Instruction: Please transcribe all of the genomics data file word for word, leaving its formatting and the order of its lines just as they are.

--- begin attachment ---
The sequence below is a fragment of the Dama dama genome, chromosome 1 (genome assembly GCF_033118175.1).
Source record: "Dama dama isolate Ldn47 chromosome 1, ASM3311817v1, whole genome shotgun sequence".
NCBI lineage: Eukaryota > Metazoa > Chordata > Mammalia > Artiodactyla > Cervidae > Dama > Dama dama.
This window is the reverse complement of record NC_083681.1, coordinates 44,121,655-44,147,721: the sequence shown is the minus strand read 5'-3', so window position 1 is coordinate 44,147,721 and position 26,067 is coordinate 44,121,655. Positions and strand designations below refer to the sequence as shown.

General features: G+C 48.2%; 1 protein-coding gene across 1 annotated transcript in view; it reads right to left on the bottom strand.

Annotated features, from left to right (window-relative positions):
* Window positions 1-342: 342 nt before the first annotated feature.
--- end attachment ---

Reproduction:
The sequence below is a fragment of the Dama dama genome, chromosome 1 (genome assembly GCF_033118175.1).
Source record: "Dama dama isolate Ldn47 chromosome 1, ASM3311817v1, whole genome shotgun sequence".
NCBI lineage: Eukaryota > Metazoa > Chordata > Mammalia > Artiodactyla > Cervidae > Dama > Dama dama.
This window is the reverse complement of record NC_083681.1, coordinates 44,121,655-44,147,721: the sequence shown is the minus strand read 5'-3', so window position 1 is coordinate 44,147,721 and position 26,067 is coordinate 44,121,655. Positions and strand designations below refer to the sequence as shown.

General features: G+C 48.2%; 1 protein-coding gene across 1 annotated transcript in view; it reads right to left on the bottom strand.

Annotated features, from left to right (window-relative positions):
* Window positions 1-342: 342 nt before the first annotated feature.